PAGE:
By Agincourt Wales
The home of Watkin Lloyd, captain of the Welsh archers at Agincourt, Trecastle is a small village with a big history.
Situated between Brecon and Llandovery, it takes its name from the castle built here in the early 11th century. This simple Norman motte-and-bailey structure saw plenty of action – English King Edward I even spent time here in efforts to suppress a revolt. The castle remains can still been seen and are the biggest and best-preserved of their kind in the Brecon Beacons National Park.
More recently, Trecastle was an important stopping post for stagecoaches along what would eventually become the A40. Travellers would rest in the local inn while their horses were fed and watered. At its 19th-century peak, Trecastle was a thriving village that boasted a grain mill, two schools, a gasworks, two smithies, more than a dozen shops and many public houses. It was also a major centre for the woollen trade. Between the 1830 and 1914, the wool mills at Trecastle and nearby Llywel were the most productive and important in the area. Until the introduction of the railway at Sennybridge, Trecastle was the region’s main trading centre.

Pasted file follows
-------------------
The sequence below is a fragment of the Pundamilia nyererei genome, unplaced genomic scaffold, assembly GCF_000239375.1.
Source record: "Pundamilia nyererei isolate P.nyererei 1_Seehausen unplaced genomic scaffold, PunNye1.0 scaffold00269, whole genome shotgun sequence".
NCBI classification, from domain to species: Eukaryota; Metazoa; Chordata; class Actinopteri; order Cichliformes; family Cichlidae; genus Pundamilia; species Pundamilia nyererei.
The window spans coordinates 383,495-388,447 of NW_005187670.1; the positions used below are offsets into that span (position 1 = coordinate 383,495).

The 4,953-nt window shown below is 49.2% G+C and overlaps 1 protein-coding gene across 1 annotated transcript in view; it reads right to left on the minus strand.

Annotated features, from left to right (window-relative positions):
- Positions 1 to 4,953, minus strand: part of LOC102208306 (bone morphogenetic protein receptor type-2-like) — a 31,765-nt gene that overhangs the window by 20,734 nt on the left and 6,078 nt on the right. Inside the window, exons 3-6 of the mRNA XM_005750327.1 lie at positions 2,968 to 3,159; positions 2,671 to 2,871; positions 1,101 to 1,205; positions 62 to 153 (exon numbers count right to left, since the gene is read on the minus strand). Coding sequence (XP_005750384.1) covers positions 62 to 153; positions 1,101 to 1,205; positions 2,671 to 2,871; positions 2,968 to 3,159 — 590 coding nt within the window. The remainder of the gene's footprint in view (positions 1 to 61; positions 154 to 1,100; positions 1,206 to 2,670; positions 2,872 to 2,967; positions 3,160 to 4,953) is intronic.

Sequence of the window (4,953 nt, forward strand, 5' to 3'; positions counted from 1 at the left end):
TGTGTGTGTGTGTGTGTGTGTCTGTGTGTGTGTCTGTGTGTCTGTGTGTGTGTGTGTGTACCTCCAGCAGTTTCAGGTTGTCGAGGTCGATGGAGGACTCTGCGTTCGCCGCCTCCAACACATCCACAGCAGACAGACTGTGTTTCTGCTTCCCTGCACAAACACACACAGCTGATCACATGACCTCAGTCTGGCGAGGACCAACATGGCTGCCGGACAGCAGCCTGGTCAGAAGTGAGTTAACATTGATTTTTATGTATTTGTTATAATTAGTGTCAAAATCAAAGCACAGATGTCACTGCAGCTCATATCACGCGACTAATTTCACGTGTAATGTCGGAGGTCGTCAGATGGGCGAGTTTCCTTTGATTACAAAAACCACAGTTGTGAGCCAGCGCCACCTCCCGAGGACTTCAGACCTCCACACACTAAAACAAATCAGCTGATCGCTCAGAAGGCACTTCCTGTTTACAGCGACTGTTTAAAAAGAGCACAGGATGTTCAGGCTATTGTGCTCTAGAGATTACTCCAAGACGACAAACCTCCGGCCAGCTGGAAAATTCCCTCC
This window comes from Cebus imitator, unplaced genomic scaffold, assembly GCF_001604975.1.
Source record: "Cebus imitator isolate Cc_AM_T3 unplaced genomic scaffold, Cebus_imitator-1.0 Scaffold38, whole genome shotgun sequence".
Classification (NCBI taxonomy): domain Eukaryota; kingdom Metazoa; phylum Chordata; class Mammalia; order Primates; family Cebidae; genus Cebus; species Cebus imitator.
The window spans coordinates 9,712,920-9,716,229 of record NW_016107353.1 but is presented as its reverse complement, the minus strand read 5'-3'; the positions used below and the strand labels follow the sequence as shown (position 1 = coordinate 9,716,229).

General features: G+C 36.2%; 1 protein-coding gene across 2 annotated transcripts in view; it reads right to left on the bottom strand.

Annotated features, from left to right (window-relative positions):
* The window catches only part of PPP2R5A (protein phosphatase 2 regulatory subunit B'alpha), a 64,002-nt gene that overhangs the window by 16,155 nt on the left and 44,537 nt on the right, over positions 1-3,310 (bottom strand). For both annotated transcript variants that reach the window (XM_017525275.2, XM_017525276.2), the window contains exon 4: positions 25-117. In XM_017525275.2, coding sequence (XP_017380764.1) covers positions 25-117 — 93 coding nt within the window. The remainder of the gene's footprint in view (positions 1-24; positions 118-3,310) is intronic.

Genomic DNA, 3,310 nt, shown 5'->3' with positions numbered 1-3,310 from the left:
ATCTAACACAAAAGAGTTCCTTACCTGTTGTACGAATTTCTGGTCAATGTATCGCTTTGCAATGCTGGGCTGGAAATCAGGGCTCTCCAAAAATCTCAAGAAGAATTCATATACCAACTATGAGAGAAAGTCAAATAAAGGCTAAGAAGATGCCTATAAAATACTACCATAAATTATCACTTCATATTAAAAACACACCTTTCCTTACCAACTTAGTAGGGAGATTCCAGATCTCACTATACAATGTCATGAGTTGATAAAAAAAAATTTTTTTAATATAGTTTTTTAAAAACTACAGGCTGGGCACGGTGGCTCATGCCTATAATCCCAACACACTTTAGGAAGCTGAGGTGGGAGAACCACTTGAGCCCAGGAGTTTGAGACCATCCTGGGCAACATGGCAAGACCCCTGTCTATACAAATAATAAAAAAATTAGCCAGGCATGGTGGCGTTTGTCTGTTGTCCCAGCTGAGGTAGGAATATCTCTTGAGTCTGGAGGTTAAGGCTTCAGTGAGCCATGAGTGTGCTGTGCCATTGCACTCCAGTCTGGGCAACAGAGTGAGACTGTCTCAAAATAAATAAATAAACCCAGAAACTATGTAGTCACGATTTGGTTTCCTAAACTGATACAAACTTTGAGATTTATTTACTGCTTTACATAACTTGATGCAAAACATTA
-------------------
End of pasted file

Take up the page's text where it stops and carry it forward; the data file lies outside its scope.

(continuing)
As one of the villages that supplied men to the ranks of the Welsh archers 600 years ago, Trecastle will be doing its bit to mark the anniversary of the Battle of Agincourt. visit www.trecastle.org.uk for more information on the village.
Image is of Trecastle, Powys, taken from Wikipedia, licensed under the Creative Commons Attribution-Share Alike 2.0 Generic license, author John Evans